When to move on

when to move on
There are positive and negative, personal and external reasons for wanting to change jobs.

Moving from one job to another (as long as it isn't every other week) is not a bad thing, and does not mean that you are fickle or are a liability to your employer.

People change, in circumstances and in their needs, likes and dislikes, and therefore it is only natural that at some stage in their life, they will want to change certain parts of it.
In fact, nowadays it is the norm to not only change jobs on numerous occasions throughout the course of your life, but to also change careers several times as well.
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Personal reasons for changing jobs

There are many personal reasons for deciding to terminate one job and move on to another. Perhaps you want more time at home with your children and therefore decide to work fewer hours, closer to home, or perhaps you have had enough of high-flying, corporate life and your dream is to open up your own cake shop or small cafe.

On a more negative side, if you are bored in your current job, it no longer satisfies you, you feel tired all the time or you can't concentrate, these are all symptoms of the desire to move on and find something more fulfilling.

Perhaps you already have an idea of another career path that you want to take or maybe you just know that you have to leave your current job, but you are not sure what you want to do next. It doesn't matter, once the seed has been sown, you will change employment as soon as the time is right.

External reasons for changing jobs

In some cases, you may actually be very happy in your job but have to make the move due to external forces. This, unfortunately, is not an ideal situation, yet you never know what is around the corner and it could end up working out for the best.

If your employer is facing financial difficulties, he may have to think about letting some staff go or perhaps your company has relocated and the money and time spent travelling to the new location is not worth it. Other situations may include a deterioration in relations with other members of staff, including your boss, or an unhappy working atmosphere in your office after a merger or takeover by another company.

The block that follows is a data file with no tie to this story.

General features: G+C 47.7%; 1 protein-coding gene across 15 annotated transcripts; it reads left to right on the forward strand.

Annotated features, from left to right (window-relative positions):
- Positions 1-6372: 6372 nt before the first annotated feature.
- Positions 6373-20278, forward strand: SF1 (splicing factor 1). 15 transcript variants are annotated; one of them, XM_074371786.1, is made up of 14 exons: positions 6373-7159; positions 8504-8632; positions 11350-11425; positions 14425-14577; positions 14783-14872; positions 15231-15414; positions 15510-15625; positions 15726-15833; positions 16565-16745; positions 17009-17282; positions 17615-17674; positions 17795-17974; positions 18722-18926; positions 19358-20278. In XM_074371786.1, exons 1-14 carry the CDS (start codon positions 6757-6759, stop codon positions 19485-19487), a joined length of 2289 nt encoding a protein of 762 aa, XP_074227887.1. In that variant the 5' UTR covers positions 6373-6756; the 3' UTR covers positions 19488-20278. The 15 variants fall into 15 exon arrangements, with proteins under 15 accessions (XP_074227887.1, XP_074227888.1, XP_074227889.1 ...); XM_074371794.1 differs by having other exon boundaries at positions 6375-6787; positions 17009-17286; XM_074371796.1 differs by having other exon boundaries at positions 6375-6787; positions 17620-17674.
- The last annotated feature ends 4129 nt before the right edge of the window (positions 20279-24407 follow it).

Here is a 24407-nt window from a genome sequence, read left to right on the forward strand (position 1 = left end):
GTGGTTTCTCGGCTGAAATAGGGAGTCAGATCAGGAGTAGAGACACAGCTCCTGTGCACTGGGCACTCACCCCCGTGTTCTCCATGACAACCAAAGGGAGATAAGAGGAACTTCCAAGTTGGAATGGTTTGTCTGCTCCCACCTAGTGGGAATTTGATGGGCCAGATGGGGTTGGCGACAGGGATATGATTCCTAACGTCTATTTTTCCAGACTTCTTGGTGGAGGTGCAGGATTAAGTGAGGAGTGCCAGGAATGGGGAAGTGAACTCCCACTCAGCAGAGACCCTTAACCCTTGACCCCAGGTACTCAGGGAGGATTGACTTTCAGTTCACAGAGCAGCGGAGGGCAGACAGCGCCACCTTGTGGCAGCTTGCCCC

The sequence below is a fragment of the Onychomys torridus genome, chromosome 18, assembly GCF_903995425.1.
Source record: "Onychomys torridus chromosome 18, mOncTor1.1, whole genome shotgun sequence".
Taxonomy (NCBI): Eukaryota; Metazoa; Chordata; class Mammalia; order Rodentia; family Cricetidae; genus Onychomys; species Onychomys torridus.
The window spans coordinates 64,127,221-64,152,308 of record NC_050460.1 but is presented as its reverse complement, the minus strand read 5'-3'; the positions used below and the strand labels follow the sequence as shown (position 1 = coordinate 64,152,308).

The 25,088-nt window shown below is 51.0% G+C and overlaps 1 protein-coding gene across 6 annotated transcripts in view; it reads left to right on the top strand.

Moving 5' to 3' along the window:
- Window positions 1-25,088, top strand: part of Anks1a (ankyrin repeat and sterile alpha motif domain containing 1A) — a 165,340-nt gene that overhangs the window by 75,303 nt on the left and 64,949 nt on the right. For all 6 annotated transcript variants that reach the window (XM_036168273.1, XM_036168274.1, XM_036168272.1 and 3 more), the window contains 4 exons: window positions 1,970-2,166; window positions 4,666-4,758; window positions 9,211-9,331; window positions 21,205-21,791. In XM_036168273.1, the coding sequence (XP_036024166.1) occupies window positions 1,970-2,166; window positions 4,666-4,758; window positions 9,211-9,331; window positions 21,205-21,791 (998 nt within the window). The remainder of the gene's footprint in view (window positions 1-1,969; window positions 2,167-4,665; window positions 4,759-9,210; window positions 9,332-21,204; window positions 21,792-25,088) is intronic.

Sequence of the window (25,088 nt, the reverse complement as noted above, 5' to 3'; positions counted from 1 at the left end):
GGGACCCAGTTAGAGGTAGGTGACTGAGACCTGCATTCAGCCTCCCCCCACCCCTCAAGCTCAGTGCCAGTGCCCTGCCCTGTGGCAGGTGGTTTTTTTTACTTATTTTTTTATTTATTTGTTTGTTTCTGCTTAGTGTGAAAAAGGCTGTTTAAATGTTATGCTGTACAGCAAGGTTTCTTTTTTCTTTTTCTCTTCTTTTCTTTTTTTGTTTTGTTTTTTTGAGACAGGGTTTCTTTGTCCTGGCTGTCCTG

On the upside, a change in employment could result from being headhunted or from being offered a promotion with more money, more benefits and a new plush office!

When to go

Once you have finally made up your mind that you are going to leave your job, the next thing is to decide when to go.

It is ideally best to ensure that you have another job lined up before handing in your resignation, for financial reasons, amongst others. If money is tight, it is best to continue to work until you have found another job, just in case you do not find one straightaway. Additionally, if you are out of employment for a long period of time, this could discourage future employers from taking you on.

Similarly, if you are due a holiday or a bonus, wait until afterwards before handing in your notice.
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Is leaving a job really the right decision?

What if you are unsure about leaving your job? It may be that there is only one tiny aspect that is causing a problem. Without being too hasty, kicking up a fuss and storming out, maybe talking to your boss or colleagues is the best option and a solution can be found.

If you are struggling to survive on your wages and this is the motive for wanting to leave, you could talk to your boss about a raise. If your boss and company are happy with your work and do not want you to leave, it is also in their best interest to ensure that you are happy in your job.

Happy staff equals motivated and hardworking staff that put 100% into their jobs. Ideally, this is what every company wants.


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